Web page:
Compound 7, a liquid crystal monomer is made in the following manner:

A mixture of 4-hydroxybenzoic acid (80 g), hydroquinone (64 g), p-toluenesulfonic acid (2 g), xylenes (500 mL) was heated to reflux in a flask equipped with a Dean-Stark trap, condenser and mechanical stirrer until about 10 mL of water were collected. After cooling to room temperature the solids were filtered off, washed with hexanes, and dried. The obtained solids were placed into 600 mL of boiling acetone and stirred for 30 min. The mixture was filtered hot to eliminate traces of insoluble material. After cooling to room temperature the acetone solution was yellow but transparent. 1500 mL of DI water were added slowly to precipitate the product. The precipitated product was filtered off and dried to provide Compound 5. 1H NMR (CDCl3, 500 MHz)

6.78 (d, 8.9 Hz, 2H), 6.90 (d, J=8.8 Hz, 2H), 7.00 (d, J=8.9 Hz, 2H), 7.94 (d, J=8.8 Hz, 2H), 9.42 (s, 1H), 10.44 (s, 1H).

Compound 6 was prepared using an analogous procedure as was described above for the synthesis of Compound 2. 1H NMR (CDCl3, 500 MHz)

1.59 (m, 4H), 1.80 (m, 4H), 1.94 (m, 4H), 2.59 (t, J=7.4 Hz, 2H), 2.63 (t, J=7.4 Jz, 2H), 3.441 (t, J=6.7 Hz, 2H), 3.446 (t, J=6.7 Hz, 2H), 7.14 (d, J=9.0 Hz, 2H), 7.22 (d, 9.0 Hz, 2H), 7.24 (d, 8.8 Hz, 2H), 8.22 (d, 8.8 Hz, 2H).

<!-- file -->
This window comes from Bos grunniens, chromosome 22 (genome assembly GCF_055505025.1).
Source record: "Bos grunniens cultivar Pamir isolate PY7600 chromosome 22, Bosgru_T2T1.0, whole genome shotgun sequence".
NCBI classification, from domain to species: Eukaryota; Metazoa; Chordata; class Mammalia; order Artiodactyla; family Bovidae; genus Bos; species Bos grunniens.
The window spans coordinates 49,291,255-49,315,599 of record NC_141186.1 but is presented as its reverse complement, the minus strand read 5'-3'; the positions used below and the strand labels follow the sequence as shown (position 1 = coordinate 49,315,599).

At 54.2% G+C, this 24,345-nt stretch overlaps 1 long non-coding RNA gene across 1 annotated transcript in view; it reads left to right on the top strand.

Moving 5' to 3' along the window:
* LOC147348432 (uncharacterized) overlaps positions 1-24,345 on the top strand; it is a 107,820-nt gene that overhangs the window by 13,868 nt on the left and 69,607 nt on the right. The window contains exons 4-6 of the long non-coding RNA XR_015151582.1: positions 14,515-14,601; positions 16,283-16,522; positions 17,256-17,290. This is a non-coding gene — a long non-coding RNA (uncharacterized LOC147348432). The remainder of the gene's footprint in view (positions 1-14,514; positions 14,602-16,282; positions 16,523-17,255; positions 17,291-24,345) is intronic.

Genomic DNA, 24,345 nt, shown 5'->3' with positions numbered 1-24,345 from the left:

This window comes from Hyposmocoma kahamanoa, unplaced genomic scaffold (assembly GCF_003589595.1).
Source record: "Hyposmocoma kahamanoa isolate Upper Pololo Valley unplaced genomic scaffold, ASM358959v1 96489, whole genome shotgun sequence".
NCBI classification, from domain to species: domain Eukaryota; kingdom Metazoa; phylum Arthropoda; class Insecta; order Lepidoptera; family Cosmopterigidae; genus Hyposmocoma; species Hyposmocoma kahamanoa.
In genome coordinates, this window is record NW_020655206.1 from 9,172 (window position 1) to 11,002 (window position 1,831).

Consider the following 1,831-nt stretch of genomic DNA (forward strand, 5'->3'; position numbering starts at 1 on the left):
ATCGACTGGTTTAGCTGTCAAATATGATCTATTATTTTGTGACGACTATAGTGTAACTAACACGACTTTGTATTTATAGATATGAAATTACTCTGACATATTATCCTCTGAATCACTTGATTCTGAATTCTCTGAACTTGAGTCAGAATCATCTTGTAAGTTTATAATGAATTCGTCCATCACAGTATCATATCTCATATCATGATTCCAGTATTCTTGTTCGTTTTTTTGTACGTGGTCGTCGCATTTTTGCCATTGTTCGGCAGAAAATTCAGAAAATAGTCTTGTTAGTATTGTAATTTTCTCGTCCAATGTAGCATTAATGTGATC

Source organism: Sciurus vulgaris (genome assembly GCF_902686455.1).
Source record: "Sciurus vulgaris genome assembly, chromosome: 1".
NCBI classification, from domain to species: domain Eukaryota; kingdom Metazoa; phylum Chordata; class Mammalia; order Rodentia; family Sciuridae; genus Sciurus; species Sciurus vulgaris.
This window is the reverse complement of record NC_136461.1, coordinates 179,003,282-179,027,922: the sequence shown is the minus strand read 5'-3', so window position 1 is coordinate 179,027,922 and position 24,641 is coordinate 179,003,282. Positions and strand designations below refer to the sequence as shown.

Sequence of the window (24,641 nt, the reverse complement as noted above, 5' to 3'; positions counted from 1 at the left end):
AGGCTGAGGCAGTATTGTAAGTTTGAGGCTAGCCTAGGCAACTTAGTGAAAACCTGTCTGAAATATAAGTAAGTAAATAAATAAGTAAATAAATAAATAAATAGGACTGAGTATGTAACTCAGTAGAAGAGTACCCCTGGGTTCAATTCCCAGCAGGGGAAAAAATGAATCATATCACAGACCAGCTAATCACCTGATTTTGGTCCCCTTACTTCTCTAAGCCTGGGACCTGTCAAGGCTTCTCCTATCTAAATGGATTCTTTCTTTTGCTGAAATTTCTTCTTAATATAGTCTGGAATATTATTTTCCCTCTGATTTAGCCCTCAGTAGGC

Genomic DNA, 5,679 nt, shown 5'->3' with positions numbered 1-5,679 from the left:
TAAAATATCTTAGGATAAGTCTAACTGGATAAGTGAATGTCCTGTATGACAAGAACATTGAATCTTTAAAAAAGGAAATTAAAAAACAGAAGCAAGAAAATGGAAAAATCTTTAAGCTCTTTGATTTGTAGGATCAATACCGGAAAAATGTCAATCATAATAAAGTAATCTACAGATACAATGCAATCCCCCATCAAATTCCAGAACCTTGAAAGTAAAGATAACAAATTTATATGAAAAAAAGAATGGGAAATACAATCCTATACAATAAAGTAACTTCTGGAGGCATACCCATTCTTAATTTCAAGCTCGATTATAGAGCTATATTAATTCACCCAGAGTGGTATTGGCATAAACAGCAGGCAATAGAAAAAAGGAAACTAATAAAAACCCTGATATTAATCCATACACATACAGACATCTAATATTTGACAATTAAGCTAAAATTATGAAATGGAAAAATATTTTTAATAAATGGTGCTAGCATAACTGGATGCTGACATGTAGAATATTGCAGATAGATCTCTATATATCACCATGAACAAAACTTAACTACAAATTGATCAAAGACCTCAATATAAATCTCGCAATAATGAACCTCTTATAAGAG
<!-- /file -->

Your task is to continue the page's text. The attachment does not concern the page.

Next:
Compound 7 was preparing using an analogous procedure as was described above for the synthesis of Compound 3. 1H NMR (CDCl3, 500 MHz)

1.52 (m, 4H), 1.76 (m, 4H), 1.78 (m, 4H), 2.59 (t, J=7.4 Hz, 2H), 2.62 (t, J=7.4 Hz, 2H), 4.19 (t, J=6.6 Hz, 2H), 4.20 (t, J=6.6 Hz, 2H), 5.823 (dd, 1H), 5.826 (dd, 1H), 6.122 (dd, 1H), 6.127 (dd, 1H), 6.404 (dd, 1H), 6.407 (dd, 1H), 7.13 (d, J=8.6 Hz, 2H), 7.21 (d, J=8.6 Hz, 2H), 7.23 (d, J=8.6 Hz, 2H), 8.21 (d, J=8.6 Hz, 2H). Example 1

This example illustrates the formation of Compound 10, a chiral monomer of one embodiment of the invention.

4-Hydroxybenzoic acid (80 g), isosorbide (40 g), p-toluenesulfonic acid (2 g), and xylenes (500 mL) were combined in a flask equipped with a Dean-Stark trap, condenser and mechanical stirrer. The reaction mixture was heated to reflux for 7 hrs at which time an additional charge of p-toluenesulfonic acid (1.0 g) was added and the mixture heated back to reflux. After 2.5 hrs, the reaction was allowed to cool to room temperature. The xylenes were decanted and the solids were taken up in 500 mL ethyl acetate, and washed with a 1% (w/v) sodium bicarbonate solution. The solvent was removed under reduced pressure, providing Compound 8. 1H NMR (DMSO-d6, 400 MHz)

3.88-3.98 (m, 4H), 4.58 (d, J=4.9 Hz, 1H), 4.93 (t, J=5.3 Hz, 1H), 5.27 (br s, 1H), 5.32 (q, J=4.5 Hz, 1H), 6.85 (d, J=8.8 Hz, 2H), 6.87 (d, J=8.8 Hz, 2H), 7.81 (d, J=8.8 Hz, 2H), 7.84 (d, J=8.8 Hz, 2H), 10.36 (s, 2H).

Compound 9

A mixture of Compound 8 (30 g), THF (200 mL), and triethylamine (48 mL) was cooled to 0° C. A mixture of 6-bromohexanoyl chloride (36.5 g) and tetrahydrofuran (150 mL) was added dropwise over 25 minutes. After stirring for 2 hrs the reaction was partitioned between water and diethyl ether and the organics were washed with dilute HCl, water, dried, filtered, and concentrated. The crude mixture was crystallized from isopropyl alcohol to provide Compound 9. 1H NMR (CDCl3, 500 MHz) δ 1.59 (m, 4H), 1.80 (m, 4H), 1.93 (m, 4H), 2.60 (t, J=7.4 Hz, 2H), 2.61 (t, J=7.4 Hz, 2H), 3.43 (t, J=6.7 Hz, 2H), 3.44 (t, J=6.7, 2H), 4.07 (m, 4H), 4.66 (app d, 1H), 5.04 (app t, 1H), 5.41 (app q, 1H), 5.48 (app d, 1H), 7.16 (d, J=8.9 Hz, 2H), 7.18 (d, J=8.9 Hz, 2H), 8.04 (d, J=8.9 Hz, 2H), 8.11 (d, J=8.8 Hz, 2H).